This careful planning and budgeting carried over into our homeschooling. While others had budgets of $1000 or more per year, I managed for years to homeschool all four of our children on $500 or less annually. Each year I would make one big purchase curriculum-wise for our oldest to use. As time went on, that number dropped as I re-used curriculum. Now I spend very little on our homeschooling, purchasing mainly consumables. And since I only have one left at home with me, we now have a little left over for fun extras, which is nice. But even when we didn’t, we still enjoyed a rich homeschooling experience. How? By taking advantage of every freebie I could get my hands on!
Nowadays there are SO MANY free resources for homeschoolers (or for parents who want to augment their child’s schooling) thanks to the internet. Here I’ve compiled a list of some of the best FREE resources out there for educational learning and fun. Most I’ve used personally, though there are a few which were recommended by friends and some which came on the scene after my own kids had phased out of that age bracket. So, without further ado, here’s the list:
FactHound.com—this one is a great starting place! Plug in any book’s ISBN and Fact Hound will filter through the options on the Internet and find you kid-safe sites on that topic.
KahnAcademy.com—this is one of the most comprehensive learning sites out there, covering PreK-college level classes in math, science, language arts, history & civics, economics, computer programming, college test prep, and such life skills as personal finance and career exploration. Most classes include videos and interactive quizzes. Younger levels also have practice games.
AllinOneHomeschool.com—also known as Easy Peasy, this site is an online, Christian-based, comprehensive (all major school subjects, including art, music, PE, logic, and Spanish) homeschooling curriculum for PreK-HS. And, yep, it’s all free! Choose a theme for the year, and all your kids will study the same topics, making discussion and collaboration possible.
Starfall.com—PreK-3, this site is full of learning games and activities in math, language arts, music, and seasonal themes.
Splashlearn.com—math games for K-5.
CoolMath4Kids.com—elementary math lessons, quizzes, and games (The downside to this one is the lessons are solely in written form (no animation or sound).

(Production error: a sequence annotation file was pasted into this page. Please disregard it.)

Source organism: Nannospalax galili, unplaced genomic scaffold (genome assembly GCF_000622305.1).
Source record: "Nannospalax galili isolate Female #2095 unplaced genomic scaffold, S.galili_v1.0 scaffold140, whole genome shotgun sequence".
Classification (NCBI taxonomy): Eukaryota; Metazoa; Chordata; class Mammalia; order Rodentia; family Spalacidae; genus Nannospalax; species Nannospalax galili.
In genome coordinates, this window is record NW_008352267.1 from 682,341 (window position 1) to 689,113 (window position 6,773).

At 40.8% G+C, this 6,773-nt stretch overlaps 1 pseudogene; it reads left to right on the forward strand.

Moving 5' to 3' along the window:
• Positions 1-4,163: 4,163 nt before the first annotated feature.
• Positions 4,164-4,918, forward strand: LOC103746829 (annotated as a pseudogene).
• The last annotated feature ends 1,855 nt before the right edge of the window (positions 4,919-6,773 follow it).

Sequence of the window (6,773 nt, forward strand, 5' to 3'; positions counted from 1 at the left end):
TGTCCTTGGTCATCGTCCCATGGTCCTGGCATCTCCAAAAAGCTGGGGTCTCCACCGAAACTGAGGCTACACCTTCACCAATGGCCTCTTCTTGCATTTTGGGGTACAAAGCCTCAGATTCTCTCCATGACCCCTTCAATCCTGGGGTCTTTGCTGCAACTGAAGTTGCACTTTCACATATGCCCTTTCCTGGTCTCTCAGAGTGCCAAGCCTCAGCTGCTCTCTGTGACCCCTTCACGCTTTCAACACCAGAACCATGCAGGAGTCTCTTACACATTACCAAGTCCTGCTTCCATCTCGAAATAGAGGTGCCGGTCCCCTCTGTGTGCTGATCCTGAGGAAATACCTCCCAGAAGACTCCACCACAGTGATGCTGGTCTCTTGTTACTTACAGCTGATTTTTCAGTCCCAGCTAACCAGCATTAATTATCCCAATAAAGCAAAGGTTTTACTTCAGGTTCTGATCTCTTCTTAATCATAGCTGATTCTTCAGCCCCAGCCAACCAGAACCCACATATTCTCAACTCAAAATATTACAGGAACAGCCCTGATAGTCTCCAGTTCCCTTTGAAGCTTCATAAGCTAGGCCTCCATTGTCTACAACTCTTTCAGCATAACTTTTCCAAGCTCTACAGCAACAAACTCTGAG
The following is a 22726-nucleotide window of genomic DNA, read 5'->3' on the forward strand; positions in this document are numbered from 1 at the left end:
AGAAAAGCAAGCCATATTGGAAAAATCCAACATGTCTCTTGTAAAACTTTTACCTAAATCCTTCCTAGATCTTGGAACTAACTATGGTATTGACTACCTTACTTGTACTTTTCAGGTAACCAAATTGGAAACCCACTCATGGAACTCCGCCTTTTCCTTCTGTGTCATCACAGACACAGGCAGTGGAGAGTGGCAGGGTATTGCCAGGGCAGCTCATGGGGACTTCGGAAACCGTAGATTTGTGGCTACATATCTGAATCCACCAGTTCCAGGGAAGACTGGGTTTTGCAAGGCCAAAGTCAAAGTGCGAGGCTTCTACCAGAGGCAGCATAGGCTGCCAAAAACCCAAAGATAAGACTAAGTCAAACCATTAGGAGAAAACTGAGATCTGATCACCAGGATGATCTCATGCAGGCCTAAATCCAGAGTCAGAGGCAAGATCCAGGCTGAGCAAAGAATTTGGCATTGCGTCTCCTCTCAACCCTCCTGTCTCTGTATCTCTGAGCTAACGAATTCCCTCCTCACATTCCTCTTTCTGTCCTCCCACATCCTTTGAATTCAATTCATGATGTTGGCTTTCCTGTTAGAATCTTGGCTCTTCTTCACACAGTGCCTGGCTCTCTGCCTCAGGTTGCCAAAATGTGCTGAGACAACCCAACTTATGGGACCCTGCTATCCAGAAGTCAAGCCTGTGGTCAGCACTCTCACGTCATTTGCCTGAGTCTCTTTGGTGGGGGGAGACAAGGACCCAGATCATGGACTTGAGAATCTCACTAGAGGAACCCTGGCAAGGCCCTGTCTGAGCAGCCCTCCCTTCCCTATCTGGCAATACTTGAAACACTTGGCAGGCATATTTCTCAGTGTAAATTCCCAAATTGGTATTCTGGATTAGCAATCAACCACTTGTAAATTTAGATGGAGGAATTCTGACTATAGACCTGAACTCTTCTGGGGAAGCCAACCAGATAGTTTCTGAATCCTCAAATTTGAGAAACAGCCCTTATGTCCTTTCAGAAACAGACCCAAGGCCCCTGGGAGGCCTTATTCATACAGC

CoolMath.com—same company as above, but this site is for middle and high school math. (No games, but they do link you to higher level games at CoolMathGames.com).
MakeMeGenius.com—this site is science focused with tons of videos on every science topic imaginable for grades 1-7.
BBC.co.uk/history/forkids—BBC History for Kids. This site is now archived, so the content is static, but it is still a great resource for Ancient history, British history, the World Wars, and famous historical individuals.
Mission-US.org—interactive missions (around an hour long) that delve into some of the more difficult topics of US history (slavery, immigration, Japanese internment camps, etc.). Designed for middle schoolers (though high schoolers will probably enjoy them as well), students interact with a cast of characters to understand the various perspectives existing at the time.
Kids.NationalGeographic.com—games and videos on all kinds of topics from science to history to culture (as we would expect from National Geographic). A great resource for fun investigation.
TheHappyScientist.com—the website’s design isn’t as graphically pleasing, but this site has curated a ton of science videos and experiments for at home learning.
NASA.gov/kidsclub/index.html—all things NASA for kids, how cool! Videos, games, downloads, photos and mission reports, plus STEM activities to do at home.
Almanac.com/kids—Old Farmer’s Almanac meets the 21st century! This is such a cool site for fun “extra” learning. Stories and activities on all sorts of random topics. Plus all the usual daily facts one would find in the Old Farmer’s Almanac.
LearningLab.si.edu—the Smithsonian’s learning website. You could get lost in the virtual leaning lab! Search millions of images, audio recordings, videos, and texts collected across the various Smithsonian museums. History, art, science, culture—it’s all here! Designed for educators, the content is a little more accessible for older students, but it’s an amazing resource for the homeschooling parent. You can even create your own “collections” on any topic you can imagine!
Additional free resources I’ve used over the years have included:
Public library—collections, classes, and presentations (usually always free).
Parks & Rec department—our Parks department offers classes, guided hikes, and star-gazing events throughout the area’s natural areas (some are free, some have a nominal fee).
Art galleries—cultivate art appreciation by making these a regular destination.
Local symphony and theater groups—many of these organizations have an educational program for students. Often this entails viewing a dress rehearsal for free, sometimes with a talk with the conductor/director afterwards.
YouTube—Hands down my favorite learning resource!! With a quick search, you can find a video on literally ANYTHING. Documentaries, animations, music videos…the world is at your fingertips!
Creating a rich learning experience for your children doesn’t have to break the bank. All it takes is a little imagination and some online or in-the-community sleuthing!
Photo courtesy of Thomas Park on Unsplash.
Aimee Fuhrman is a full-time homeschooling mother of four (some of whom are now grown) who moonlights as an author. She loves Jesus, encouraging others, books, knitting, and coming up with delicious allergy-friendly recipes. She lives at the foothills of the Colorado Rockies with her husband of 25 years and their brood.